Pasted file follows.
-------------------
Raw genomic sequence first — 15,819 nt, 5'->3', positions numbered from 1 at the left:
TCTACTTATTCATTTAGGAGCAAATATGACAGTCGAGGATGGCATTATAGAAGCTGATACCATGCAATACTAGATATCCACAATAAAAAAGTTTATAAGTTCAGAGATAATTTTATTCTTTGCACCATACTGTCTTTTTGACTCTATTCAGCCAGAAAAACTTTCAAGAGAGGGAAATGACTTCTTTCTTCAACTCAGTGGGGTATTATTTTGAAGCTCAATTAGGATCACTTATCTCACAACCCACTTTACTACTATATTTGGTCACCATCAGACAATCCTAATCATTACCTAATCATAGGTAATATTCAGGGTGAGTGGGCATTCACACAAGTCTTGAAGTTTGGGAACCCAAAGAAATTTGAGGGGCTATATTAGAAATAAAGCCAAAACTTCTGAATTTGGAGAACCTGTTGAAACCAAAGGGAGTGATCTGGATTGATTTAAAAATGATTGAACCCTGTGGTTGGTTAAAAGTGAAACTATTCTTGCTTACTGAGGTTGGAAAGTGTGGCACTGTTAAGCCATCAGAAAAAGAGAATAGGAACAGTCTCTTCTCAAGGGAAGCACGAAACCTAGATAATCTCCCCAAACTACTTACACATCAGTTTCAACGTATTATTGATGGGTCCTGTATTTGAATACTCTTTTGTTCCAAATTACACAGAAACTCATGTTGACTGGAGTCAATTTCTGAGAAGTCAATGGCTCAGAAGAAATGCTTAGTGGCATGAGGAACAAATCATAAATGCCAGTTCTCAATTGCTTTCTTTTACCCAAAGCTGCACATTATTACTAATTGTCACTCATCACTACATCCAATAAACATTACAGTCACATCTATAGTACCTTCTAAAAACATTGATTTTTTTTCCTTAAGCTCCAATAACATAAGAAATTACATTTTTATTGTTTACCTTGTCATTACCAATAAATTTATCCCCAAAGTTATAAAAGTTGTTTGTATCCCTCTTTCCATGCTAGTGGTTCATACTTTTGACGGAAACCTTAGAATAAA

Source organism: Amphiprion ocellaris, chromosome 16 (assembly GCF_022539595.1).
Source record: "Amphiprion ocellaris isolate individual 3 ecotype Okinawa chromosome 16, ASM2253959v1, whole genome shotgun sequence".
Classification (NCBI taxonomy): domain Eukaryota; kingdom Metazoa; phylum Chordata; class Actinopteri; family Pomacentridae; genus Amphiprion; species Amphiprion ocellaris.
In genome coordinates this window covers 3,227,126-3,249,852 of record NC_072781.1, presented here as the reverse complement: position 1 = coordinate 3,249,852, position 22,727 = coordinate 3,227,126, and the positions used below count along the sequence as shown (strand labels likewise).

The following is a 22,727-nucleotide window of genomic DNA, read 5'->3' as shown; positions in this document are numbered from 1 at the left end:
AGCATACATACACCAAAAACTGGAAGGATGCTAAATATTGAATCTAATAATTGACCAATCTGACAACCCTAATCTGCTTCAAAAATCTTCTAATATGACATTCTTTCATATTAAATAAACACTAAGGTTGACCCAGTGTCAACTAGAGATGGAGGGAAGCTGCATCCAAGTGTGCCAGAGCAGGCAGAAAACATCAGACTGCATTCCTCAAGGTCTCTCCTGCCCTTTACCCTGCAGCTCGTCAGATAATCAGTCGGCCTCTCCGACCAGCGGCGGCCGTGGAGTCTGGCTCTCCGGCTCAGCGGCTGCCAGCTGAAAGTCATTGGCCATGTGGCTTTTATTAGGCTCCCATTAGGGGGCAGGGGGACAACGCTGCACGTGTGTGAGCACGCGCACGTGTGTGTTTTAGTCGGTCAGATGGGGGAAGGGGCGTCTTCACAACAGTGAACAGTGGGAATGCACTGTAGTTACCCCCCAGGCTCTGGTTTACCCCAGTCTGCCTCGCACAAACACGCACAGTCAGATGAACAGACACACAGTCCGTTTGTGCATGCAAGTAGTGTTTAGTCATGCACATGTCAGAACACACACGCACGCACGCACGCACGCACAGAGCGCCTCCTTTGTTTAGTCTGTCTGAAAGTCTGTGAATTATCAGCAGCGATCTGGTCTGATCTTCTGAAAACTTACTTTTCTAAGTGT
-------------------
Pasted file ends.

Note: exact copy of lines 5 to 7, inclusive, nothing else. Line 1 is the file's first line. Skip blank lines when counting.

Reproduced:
Classification (NCBI taxonomy): domain Eukaryota; kingdom Metazoa; phylum Chordata; class Actinopteri; family Pomacentridae; genus Amphiprion; species Amphiprion ocellaris.
In genome coordinates this window covers 3,227,126-3,249,852 of record NC_072781.1, presented here as the reverse complement: position 1 = coordinate 3,249,852, position 22,727 = coordinate 3,227,126, and the positions used below count along the sequence as shown (strand labels likewise).

The following is a 22,727-nucleotide window of genomic DNA, read 5'->3' as shown; positions in this document are numbered from 1 at the left end: